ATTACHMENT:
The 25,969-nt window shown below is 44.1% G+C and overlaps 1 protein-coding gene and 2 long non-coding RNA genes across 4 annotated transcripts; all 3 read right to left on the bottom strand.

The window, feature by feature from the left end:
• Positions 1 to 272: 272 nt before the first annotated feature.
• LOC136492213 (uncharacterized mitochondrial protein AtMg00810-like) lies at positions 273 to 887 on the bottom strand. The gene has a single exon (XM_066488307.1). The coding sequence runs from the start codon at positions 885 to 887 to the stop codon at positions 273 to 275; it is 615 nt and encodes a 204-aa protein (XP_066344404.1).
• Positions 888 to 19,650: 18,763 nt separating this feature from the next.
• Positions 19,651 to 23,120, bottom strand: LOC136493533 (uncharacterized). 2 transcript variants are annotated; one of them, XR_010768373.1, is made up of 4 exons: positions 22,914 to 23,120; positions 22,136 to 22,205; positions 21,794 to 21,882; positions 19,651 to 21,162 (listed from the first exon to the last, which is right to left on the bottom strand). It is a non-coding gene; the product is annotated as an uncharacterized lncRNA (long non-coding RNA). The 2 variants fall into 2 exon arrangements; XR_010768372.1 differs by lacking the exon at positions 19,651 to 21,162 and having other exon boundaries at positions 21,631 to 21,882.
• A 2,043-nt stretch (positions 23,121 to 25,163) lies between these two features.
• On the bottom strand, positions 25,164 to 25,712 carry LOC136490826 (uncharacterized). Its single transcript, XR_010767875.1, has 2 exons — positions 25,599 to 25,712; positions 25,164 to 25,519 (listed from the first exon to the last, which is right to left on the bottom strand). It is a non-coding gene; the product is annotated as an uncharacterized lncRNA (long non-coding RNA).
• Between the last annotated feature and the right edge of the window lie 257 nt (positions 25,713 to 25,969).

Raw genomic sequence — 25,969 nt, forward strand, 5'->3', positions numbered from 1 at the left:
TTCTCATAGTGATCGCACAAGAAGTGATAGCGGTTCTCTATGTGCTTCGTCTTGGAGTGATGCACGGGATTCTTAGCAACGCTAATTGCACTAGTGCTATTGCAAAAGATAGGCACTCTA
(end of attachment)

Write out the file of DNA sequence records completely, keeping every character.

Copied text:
The 25,969-nt window shown below is 44.1% G+C and overlaps 1 protein-coding gene and 2 long non-coding RNA genes across 4 annotated transcripts; all 3 read right to left on the bottom strand.

The window, feature by feature from the left end:
• Positions 1 to 272: 272 nt before the first annotated feature.
• LOC136492213 (uncharacterized mitochondrial protein AtMg00810-like) lies at positions 273 to 887 on the bottom strand. The gene has a single exon (XM_066488307.1). The coding sequence runs from the start codon at positions 885 to 887 to the stop codon at positions 273 to 275; it is 615 nt and encodes a 204-aa protein (XP_066344404.1).
• Positions 888 to 19,650: 18,763 nt separating this feature from the next.
• Positions 19,651 to 23,120, bottom strand: LOC136493533 (uncharacterized). 2 transcript variants are annotated; one of them, XR_010768373.1, is made up of 4 exons: positions 22,914 to 23,120; positions 22,136 to 22,205; positions 21,794 to 21,882; positions 19,651 to 21,162 (listed from the first exon to the last, which is right to left on the bottom strand). It is a non-coding gene; the product is annotated as an uncharacterized lncRNA (long non-coding RNA). The 2 variants fall into 2 exon arrangements; XR_010768372.1 differs by lacking the exon at positions 19,651 to 21,162 and having other exon boundaries at positions 21,631 to 21,882.
• A 2,043-nt stretch (positions 23,121 to 25,163) lies between these two features.
• On the bottom strand, positions 25,164 to 25,712 carry LOC136490826 (uncharacterized). Its single transcript, XR_010767875.1, has 2 exons — positions 25,599 to 25,712; positions 25,164 to 25,519 (listed from the first exon to the last, which is right to left on the bottom strand). It is a non-coding gene; the product is annotated as an uncharacterized lncRNA (long non-coding RNA).
• Between the last annotated feature and the right edge of the window lie 257 nt (positions 25,713 to 25,969).

Raw genomic sequence — 25,969 nt, forward strand, 5'->3', positions numbered from 1 at the left:
TTCTCATAGTGATCGCACAAGAAGTGATAGCGGTTCTCTATGTGCTTCGTCTTGGAGTGATGCACGGGATTCTTAGCAACGCTAATTGCACTAGTGCTATTGCAAAAGATAGGCACTCTA